In August of 2014 the United States Court for Appeals for the Sixth Circuit heard an employment discrimination case involving an employee who claims he was fired after he took time off under the self-care provision of the FMLA. (See Crugher v. Prelesnik, 2014 WL 3765713 (6th Cir. 2014)). One of the things that the plaintiff wanted was reinstatement to his old job.
The plaintiff began working for the defendant in 1994. Id. In 1999 he develope3d irritable-bowel syndrome and a generalized anxiety disorder. Id. In 2009 he was transferred to a new correctional facility. Id. Plaintiff claims at this new location he was subjected to harassment and intimidation because he took FMLA leave. Id. He was written up a few times for alleged violations of the time attendance rules of the company. In November of 2010 he was notified to attend a performance rating conference. On January 11, 2011 he was discharged. Id.
Shortly thereafter, the plaintiff filed a grievance with his union for being wrongfully terminated. Id. A determination was made that his termination was justified. In April of 2013 plaintiff’s Kentucky FMLA Harassment, Retaliation and Termination lawyer filed a one count complaint alleging FMLA discrimination. Id. One of the defendant’s argument was that the plaintiff brought the case after the two year statute of limitations period for an FMLA case. Id.
An FMLA action must be brought “not later than 2 years after the date of the last event constituting the alleged violation for which the action is brought.” (cites omitted). Plaintiff claims he had a three year statute of limitations period because the conduct was willful. Id. This is what her Kentucky FMLA Harassment, Retaliation and Termination lawyer tried to argue.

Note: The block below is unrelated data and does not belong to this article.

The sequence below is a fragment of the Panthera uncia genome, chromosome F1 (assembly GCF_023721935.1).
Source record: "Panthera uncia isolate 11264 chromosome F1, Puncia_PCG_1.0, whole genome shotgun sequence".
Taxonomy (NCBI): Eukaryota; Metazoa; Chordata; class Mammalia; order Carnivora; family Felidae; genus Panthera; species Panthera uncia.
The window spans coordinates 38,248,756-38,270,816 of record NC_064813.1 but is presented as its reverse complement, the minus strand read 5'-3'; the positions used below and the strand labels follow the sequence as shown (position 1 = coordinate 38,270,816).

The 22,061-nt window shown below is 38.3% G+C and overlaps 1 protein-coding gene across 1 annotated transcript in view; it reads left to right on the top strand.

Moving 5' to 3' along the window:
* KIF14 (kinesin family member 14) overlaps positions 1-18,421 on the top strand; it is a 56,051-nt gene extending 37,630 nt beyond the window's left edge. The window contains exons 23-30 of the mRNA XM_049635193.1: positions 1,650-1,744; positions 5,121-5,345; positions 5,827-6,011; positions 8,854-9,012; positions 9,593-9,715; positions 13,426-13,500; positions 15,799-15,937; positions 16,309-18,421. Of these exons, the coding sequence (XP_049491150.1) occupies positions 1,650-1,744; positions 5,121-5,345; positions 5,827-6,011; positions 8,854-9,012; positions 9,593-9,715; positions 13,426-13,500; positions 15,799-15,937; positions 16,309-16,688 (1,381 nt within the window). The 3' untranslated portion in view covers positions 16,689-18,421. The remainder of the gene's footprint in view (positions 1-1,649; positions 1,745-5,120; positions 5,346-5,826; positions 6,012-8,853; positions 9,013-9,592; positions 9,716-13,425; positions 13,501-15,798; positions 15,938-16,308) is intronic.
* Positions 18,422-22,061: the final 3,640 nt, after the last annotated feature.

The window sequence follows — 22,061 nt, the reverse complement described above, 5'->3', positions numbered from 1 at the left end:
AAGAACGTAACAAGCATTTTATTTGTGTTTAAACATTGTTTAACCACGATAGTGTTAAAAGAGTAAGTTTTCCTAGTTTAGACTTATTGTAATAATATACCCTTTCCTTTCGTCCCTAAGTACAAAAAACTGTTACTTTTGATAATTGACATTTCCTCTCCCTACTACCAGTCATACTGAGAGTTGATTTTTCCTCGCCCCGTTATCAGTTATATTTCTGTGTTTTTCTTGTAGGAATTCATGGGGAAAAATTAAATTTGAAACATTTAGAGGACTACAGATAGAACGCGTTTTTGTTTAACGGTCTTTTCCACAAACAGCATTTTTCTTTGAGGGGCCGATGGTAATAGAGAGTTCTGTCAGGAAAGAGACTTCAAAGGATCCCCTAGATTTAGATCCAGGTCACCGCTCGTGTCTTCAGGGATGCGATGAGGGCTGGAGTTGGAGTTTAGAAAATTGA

This court discussed an issue about bringing the lawsuit against the state and employers in their individual capacity. The court ruled that the FMLA allowed employees to sue against a state official. But, not in their individual capacity. Further, there was some discussion as to whether the employee could recover money damages or just equitable relief.
Finally, the court looked at if the three year argument held any merit. It stated that it did not. Plaintiff did not present any proof that the termination was willful or that any defendant employee acted intentionally or recklessly to violate the plaintiff’s rights under the FMLA. The court discussed how the defendant was negligent in interpreting the plaintiff’s rights under the FMLA as they interrelated with his use of sick leave; implying that the defendant just did it wrong, but that it was not willful.
If you have been the subject of a Kentucky FMLA Harassment, Retaliation and Termination Case, please call and speak to a Kentucky FMLA Harassment, Retaliation and Termination lawyer at the Law Offices of Andrew Alitowski, P.A. at 888-ASK-ANDREW (888-275-2637) or contact us. We are available 24 hours a day, 7 days a week.
If you are injured…Ask Andrew!!!